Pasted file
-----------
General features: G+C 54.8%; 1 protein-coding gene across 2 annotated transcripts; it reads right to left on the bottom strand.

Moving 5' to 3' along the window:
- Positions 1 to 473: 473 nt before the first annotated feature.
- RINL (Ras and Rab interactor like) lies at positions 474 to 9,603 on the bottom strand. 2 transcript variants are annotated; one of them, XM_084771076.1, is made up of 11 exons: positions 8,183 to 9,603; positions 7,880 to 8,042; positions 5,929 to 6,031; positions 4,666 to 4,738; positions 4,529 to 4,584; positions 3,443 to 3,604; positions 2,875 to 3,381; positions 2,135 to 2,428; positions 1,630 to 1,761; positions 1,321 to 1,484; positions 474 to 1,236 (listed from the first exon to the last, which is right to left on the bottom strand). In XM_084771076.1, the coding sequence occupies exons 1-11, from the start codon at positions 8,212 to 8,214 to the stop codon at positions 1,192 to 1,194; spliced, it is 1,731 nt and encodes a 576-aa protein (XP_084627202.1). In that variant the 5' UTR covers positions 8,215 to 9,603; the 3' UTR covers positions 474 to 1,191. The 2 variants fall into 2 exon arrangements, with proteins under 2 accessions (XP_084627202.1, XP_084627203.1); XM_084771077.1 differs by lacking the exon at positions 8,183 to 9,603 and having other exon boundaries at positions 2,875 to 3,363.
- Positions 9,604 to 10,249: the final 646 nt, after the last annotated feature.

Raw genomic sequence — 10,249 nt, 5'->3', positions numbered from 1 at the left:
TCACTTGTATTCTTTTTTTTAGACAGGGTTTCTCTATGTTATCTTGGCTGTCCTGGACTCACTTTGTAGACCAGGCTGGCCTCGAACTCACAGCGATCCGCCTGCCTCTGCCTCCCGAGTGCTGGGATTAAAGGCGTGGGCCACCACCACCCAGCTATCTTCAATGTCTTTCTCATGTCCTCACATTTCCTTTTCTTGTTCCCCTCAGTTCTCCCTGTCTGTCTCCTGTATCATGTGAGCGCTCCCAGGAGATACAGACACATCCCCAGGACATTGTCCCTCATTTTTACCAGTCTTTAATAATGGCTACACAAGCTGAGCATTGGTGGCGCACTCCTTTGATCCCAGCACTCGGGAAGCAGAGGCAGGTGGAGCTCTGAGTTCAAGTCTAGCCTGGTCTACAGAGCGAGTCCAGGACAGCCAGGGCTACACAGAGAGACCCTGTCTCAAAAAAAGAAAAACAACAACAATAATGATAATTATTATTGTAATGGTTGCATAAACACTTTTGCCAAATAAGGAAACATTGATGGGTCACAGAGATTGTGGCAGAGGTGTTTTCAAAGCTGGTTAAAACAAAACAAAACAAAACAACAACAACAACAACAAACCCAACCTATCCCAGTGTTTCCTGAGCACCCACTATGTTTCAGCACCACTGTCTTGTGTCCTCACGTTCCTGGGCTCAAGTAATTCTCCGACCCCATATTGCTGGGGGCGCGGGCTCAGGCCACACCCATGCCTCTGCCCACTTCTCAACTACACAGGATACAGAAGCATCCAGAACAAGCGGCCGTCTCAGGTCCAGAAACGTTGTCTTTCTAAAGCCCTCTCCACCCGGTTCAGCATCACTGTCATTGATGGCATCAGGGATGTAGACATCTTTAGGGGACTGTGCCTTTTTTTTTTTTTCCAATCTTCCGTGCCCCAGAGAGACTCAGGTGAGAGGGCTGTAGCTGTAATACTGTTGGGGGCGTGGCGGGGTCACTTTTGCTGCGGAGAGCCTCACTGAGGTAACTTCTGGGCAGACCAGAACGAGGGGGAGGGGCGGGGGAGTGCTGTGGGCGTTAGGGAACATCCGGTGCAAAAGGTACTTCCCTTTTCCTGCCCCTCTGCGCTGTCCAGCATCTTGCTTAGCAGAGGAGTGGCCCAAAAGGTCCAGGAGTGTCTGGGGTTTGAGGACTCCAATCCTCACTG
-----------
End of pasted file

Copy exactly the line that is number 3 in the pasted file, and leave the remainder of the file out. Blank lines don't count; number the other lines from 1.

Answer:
- Positions 1 to 473: 473 nt before the first annotated feature.